Details

Walking Towards Justice: Democratization in Rural Life
Type: Book
ISBN: 978-0-76230-954-2

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Article
Publication date: 1 March 1994

Kenneth R. Melchin

This paper explores the links between economic and social structures and ethical norms for economic life. As such, the essay is a contribution to the more general…

Abstract

This paper explores the links between economic and social structures and ethical norms for economic life. As such, the essay is a contribution to the more general philosophical discussions on the relation between fact and value in the social sciences. I begin with a brief discussion of ethics which highlights the social character of ethical “value” and draws upon the work of the Canadian philosopher, Bernard Lonergan, to introduce a novel way of understanding social structures. The analyses show how economic structures can be understood as cooperative meaning schemes, how such schemes are embedded within a wider ecology of social meaning schemes, and how the dynimic relations among such schemes reveal ethical goals and make ethical demands upon participants who depend upon them for their living. I illustrate these linkages in a discussion of three examples drawn from economic life: a consumer purchase transaction, an ancient trade scheme drawn from the work of Karl Polanyi, and a rather novel approach to economic development proposed by Jane Jacobs.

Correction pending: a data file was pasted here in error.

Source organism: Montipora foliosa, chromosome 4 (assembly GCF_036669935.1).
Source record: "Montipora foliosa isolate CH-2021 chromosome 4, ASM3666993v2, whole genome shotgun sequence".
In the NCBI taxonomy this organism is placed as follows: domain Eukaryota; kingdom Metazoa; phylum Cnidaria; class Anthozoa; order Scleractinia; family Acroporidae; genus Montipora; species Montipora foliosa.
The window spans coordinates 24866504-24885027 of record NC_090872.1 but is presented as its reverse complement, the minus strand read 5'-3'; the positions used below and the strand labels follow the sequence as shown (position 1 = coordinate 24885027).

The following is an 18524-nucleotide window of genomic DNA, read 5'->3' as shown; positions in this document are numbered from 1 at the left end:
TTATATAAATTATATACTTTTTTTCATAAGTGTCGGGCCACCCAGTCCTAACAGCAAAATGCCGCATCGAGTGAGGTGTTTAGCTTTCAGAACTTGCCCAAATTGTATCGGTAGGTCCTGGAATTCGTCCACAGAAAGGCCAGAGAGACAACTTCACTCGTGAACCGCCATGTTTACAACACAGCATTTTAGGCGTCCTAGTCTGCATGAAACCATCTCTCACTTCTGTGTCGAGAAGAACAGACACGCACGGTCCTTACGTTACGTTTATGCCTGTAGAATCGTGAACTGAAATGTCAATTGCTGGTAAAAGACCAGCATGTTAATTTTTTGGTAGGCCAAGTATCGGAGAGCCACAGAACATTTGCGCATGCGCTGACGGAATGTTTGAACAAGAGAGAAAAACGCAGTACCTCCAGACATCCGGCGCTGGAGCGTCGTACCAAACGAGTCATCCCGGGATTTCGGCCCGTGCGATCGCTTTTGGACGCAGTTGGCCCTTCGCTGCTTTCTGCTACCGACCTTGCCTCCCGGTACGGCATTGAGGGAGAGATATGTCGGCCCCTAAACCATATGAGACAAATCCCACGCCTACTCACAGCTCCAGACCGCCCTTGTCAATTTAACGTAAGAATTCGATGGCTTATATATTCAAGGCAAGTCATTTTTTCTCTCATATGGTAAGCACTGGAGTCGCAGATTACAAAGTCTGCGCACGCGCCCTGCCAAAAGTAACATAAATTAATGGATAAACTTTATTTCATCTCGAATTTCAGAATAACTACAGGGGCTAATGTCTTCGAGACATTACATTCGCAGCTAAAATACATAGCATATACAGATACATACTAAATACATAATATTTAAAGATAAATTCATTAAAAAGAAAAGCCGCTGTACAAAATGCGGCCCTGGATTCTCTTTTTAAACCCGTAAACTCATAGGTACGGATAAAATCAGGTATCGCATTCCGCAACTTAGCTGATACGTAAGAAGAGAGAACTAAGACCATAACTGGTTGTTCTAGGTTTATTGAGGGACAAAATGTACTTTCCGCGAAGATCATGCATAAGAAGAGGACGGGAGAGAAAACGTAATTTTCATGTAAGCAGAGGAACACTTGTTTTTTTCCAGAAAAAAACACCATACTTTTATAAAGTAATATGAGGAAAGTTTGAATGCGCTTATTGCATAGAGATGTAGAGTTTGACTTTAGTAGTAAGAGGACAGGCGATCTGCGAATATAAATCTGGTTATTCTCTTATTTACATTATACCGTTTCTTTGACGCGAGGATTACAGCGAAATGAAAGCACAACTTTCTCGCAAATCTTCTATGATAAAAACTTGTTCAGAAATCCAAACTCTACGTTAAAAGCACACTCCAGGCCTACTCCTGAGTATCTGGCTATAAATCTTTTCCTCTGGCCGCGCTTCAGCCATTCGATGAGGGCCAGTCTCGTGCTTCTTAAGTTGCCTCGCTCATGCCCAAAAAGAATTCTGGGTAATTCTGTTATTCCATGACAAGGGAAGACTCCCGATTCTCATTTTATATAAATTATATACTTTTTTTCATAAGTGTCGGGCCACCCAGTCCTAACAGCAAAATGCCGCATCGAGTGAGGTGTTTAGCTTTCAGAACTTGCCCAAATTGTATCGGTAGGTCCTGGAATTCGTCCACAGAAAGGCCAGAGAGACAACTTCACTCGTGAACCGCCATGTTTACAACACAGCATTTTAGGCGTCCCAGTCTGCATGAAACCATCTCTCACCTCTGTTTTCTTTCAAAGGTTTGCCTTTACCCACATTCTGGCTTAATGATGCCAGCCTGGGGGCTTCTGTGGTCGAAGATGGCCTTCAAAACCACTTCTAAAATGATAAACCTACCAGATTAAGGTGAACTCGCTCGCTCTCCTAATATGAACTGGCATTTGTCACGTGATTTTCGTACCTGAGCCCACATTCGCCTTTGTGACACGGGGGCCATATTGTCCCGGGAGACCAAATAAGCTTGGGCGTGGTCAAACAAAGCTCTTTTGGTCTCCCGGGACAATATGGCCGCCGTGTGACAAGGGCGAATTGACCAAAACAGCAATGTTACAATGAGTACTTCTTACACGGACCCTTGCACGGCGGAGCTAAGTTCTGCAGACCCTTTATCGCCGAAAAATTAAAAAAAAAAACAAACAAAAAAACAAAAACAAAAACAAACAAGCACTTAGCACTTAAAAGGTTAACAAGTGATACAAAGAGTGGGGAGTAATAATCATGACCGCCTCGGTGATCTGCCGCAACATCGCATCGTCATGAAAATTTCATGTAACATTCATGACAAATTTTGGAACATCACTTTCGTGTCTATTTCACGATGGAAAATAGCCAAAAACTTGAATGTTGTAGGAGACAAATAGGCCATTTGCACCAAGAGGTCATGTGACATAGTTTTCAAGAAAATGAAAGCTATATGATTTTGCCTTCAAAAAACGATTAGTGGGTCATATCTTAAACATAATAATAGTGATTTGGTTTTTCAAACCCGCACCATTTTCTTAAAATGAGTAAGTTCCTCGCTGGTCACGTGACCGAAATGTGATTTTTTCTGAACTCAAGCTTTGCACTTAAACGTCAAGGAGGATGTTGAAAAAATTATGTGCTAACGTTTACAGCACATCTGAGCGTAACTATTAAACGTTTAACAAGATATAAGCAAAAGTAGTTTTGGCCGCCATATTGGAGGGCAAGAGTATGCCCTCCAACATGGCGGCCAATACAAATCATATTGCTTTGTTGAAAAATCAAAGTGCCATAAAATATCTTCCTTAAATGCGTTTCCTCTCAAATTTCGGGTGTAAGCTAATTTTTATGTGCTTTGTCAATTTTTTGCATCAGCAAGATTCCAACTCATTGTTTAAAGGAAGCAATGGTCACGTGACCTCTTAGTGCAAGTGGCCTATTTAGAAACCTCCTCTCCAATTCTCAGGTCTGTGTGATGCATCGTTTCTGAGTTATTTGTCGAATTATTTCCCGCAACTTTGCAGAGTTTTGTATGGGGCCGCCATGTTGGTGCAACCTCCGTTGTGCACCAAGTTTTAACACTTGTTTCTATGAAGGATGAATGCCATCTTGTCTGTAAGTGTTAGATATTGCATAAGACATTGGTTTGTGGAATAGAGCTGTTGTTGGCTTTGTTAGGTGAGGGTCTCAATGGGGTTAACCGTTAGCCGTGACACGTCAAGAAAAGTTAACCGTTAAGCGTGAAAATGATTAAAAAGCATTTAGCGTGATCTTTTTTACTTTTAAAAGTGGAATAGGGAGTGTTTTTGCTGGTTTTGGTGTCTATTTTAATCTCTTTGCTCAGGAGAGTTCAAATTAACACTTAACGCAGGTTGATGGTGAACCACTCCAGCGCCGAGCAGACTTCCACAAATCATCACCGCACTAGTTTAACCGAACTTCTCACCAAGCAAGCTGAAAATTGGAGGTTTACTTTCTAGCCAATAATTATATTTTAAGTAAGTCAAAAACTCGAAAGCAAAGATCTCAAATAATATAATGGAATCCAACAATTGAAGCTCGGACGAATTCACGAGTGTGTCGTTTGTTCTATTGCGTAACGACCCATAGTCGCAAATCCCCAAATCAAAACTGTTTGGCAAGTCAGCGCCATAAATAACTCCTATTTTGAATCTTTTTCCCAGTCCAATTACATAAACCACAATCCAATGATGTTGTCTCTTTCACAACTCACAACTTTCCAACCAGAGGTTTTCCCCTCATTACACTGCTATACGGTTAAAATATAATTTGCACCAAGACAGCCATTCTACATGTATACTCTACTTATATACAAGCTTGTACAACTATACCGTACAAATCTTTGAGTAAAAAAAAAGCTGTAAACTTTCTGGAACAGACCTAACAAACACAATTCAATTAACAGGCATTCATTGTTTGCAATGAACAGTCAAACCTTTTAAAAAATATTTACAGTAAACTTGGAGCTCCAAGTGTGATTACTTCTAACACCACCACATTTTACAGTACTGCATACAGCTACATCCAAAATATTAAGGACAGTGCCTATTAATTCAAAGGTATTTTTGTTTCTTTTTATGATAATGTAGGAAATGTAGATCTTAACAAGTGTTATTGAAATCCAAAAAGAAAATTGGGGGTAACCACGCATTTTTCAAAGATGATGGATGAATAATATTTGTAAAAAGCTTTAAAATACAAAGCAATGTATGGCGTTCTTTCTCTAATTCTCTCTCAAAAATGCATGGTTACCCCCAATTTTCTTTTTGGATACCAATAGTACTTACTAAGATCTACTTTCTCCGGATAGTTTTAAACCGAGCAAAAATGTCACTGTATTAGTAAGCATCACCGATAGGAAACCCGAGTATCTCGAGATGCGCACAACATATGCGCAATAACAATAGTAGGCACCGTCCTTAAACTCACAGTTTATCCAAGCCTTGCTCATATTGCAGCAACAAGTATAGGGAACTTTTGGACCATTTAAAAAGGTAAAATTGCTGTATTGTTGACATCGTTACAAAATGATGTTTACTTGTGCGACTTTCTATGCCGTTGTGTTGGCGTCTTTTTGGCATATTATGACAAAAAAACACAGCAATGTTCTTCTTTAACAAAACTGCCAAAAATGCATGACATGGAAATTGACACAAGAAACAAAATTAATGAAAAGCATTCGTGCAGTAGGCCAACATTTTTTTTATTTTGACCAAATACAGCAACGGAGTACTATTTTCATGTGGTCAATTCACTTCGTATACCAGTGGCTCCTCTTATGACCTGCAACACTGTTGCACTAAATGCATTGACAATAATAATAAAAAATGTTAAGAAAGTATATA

Details

Humanomics, vol. 10 no. 3
Type: Research Article
ISSN: 0828-8666

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Article
Publication date: 24 February 2012

Andris Zimelis

Despite the burgeoning literature dealing with the democratic peace theory, there seems to be surprisingly little research done in actually analyzing how and why…

Abstract

Purpose

Despite the burgeoning literature dealing with the democratic peace theory, there seems to be surprisingly little research done in actually analyzing how and why democracies cause peace. There is even less research done in empirically analyzing the “how” part of the normative aspects of the democratic peace theory. The purpose of this paper is to explain the theoretical assumptions and how interpersonal trust is linked to a country's preferences to go to war. In addition, a direct comparison is made between democratic and non‐democratic states to ascertain more clearly the effect of trust on decisions to go to war.